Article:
When discussing the meaning of the term "Income" as used In the I.R. Code, IRS agents sometime cite see. 61 (a) as being a section defining "Income". That section defines "gross Income" as being all "Income from all sources, but it does not define the term "Income"." Sec. 61 (a) lists 15 sources of monies that could be "Income" to an individual, but only if that individual is a nonresident alien, according to I.R. Code sec. 1441 quoted above.

According to the law, money from these sources would NOT be Income if received by a citizen because NOWHERE IN THE I.R. CODE DOES IT STATE THAT RECEIPTS OF CITIZENS ARE "INCOME". Note that sec. 61 (a) does not explain that, for the monies coming from the various sources to legally be "income" to an individual, the recipient must be a foreign person only (as stated in sec.1441); not a U.S. citizen.


Those who have studied the legality of the "income" tax know that the decision of the U.S. Supreme Court in Brushaber v. Union Pacific R.R. Co., Inc., 240 U.S. 1 (1915) is the cornerstone decision establishing the constitutionality of the "income" tax when applied as an indirect excise tax. The IRS relies on this decision when the constitutionality of the "income" tax is challenged.

However, the IRS, in its own document, T. D. (Treasury Decision) 2313, clearly shows that the "Income" involved in the Brushaber decision Was MONEY ACCRUING TO NONRESIDENT ALIENS, NOT TO CITIZENS. T. D. 2313 states:

"...It is hereby held that INCOME ACCRUING TO NONRESIDENT ALIENS.. IS SUBJECT TO THE INCOME TAX..." (emphasis added)

In essence, the Court ruled that it is constitutional to impose an excise tax on the receipts ("income") of nonresident aliens, but it did not rule that the receipts of citizens could constitutionally be taxed. In the U.S. Constitution, Article 1, Section 9 prohibits various actions of Congress. Clause 4 of Section 9, very pointedly states:
"No capitation,......"

This means no tax on individual citizens. Black's Law Dictionary defines a capitation as:

Capitation- "A tax or imposition upon the person"

In the decision in the case of Peck v. Lowe, 247 U.S. 165 (1918) the U.S. Supreme Court, commenting on the "income" tax, stated:

"The Sixteenth Amendment does not extend the power of taxation to new or excepted subjects... Neither can the tax be sustained as a tax on the person, measured by Income. Such a tax would be by nature a capitation rather than an excise..." (emphasis added)

I.R. Code sec.1, which imposes "income" tax, is under Part 1 in the table of contents of the I.R. Code. Part I has the heading, "TAX ON INDIVIDUALS", but careful reading shows that sec.1 imposes a tax on "taxable Income" - not on individuals as implied by the heading of Part 1.

Careful reading also shows that I.R. Code, Chapter 21, sec. 3101, which imposes the so called "Social Security" tax, likewise imposes the tax on "income". It is not imposed on "wages" as many people mistakenly believe and it is a "TAX ON EMPLOYEES", as deceptively stated in the heading of Subchapter A in the table of contents at the beginning of Chapter 21.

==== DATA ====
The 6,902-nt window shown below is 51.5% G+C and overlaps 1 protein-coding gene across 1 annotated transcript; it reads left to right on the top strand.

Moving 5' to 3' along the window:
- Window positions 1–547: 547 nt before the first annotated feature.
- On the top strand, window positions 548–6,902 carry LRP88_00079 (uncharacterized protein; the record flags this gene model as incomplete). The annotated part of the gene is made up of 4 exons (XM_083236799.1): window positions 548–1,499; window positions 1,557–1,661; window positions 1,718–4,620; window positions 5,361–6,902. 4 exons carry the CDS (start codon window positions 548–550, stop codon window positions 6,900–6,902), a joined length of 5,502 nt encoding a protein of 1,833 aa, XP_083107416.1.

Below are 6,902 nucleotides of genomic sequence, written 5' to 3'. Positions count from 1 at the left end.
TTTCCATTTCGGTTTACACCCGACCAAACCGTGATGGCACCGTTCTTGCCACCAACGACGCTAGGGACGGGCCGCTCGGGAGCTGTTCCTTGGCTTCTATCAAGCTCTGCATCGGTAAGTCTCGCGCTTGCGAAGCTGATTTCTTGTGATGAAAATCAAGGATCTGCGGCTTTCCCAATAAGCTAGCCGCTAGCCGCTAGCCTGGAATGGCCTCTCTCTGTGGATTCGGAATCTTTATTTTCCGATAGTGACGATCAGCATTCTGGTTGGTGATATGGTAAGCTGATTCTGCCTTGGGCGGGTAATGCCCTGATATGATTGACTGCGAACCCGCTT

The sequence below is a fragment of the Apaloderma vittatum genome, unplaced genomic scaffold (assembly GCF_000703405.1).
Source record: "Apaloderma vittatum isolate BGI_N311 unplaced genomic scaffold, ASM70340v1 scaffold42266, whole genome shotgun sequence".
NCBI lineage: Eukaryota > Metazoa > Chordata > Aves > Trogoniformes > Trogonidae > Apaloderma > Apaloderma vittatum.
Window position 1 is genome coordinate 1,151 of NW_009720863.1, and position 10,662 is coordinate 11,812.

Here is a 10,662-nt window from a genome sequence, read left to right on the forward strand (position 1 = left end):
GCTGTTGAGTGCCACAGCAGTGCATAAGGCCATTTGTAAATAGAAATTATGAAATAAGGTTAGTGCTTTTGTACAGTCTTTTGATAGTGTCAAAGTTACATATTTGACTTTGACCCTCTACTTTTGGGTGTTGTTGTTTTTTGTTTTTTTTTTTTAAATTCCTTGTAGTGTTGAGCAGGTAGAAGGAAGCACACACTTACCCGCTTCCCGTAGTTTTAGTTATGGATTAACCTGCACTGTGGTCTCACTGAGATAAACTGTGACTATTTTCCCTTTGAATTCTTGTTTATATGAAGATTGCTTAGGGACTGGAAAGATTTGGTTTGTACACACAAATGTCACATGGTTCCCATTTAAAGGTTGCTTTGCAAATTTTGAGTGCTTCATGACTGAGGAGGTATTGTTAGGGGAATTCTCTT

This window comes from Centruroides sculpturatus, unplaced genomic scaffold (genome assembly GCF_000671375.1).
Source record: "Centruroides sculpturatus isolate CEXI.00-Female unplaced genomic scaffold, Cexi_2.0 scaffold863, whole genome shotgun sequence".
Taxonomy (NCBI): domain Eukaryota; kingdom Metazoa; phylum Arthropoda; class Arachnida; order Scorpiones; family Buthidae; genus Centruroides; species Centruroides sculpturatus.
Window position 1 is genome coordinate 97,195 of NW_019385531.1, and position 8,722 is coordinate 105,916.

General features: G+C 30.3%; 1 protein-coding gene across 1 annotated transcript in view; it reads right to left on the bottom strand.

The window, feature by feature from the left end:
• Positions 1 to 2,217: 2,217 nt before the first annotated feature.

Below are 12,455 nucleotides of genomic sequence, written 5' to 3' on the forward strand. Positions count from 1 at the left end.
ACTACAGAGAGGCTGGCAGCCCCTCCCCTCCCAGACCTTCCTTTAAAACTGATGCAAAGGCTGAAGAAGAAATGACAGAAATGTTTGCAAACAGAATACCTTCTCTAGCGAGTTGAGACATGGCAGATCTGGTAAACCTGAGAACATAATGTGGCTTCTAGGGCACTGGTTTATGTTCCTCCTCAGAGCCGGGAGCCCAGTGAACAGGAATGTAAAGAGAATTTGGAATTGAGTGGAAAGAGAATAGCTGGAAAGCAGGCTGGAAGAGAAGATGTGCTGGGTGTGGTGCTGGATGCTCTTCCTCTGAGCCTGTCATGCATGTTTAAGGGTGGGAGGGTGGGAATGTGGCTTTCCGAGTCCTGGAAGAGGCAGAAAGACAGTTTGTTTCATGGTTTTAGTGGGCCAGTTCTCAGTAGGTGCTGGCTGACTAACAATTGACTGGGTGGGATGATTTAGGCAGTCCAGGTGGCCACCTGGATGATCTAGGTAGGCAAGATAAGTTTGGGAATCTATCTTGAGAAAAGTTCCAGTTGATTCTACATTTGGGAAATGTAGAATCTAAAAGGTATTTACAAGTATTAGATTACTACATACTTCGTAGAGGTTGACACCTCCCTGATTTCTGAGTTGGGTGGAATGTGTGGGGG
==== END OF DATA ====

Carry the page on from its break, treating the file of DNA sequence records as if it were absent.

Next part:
I.R. Code sec. 7806(b) explains that words in the table of contents have no legal effect. The words, "TAX ON INDIVIDUALS" and "TAX ON EMPLOYEES" placed in the table of contents tend to confuse and deceive citizens into mistakenly believing that the taxes are imposed on them personally, even though the laws impose all taxes on "income" not on individuals.


Since the term "income" applies to receipts of foreign persons only, but not to receipts of citizens, according to the I.R. Code, BOTH THE GRADUATED INCOME TAX AND THE SO-CALLED, SOCIAL SECURITY TAX APPLY TO RECEIPTS OF FOREIGNERS ONLY. These facts are proven by I.R. Code sec. 1461 which is the ONLY section making anyone liable for payment of "income" tax. Sec. 1461 makes certain persons liable for payment of "Income" taxes required by sec.1441 to be withhold from receipts of foreigners only, but not from the receipts of individual citizens.

Unfortunately, most citizens have been deceived and misled into believing that their receipts are "income" and that they are liable for payment of a tax on that "income", so they file returns. When they file Form 1040 "income" tax returns (voluntary actions), they certify under penalty of perjury that their receipts are "income" and that they are liable for payment of "Income" tax. These certifications are considered by the IRS and by the courts to be grounds for presumptions establishing that the citizens receipts are "income" and are subject to the "Income" tax.

The above facts may surprise many people, but millions of citizens have already learned the truth about the misapplication of the income tax laws by the IRS and they have stopped filing Income tax returns, according to a report in USA TODAY on September 30,1992. The report stated: "As many as 10 million people and businesses didn't file for 1990, the IRS says." In subsequent years there have been even larger numbers of non-filers reported.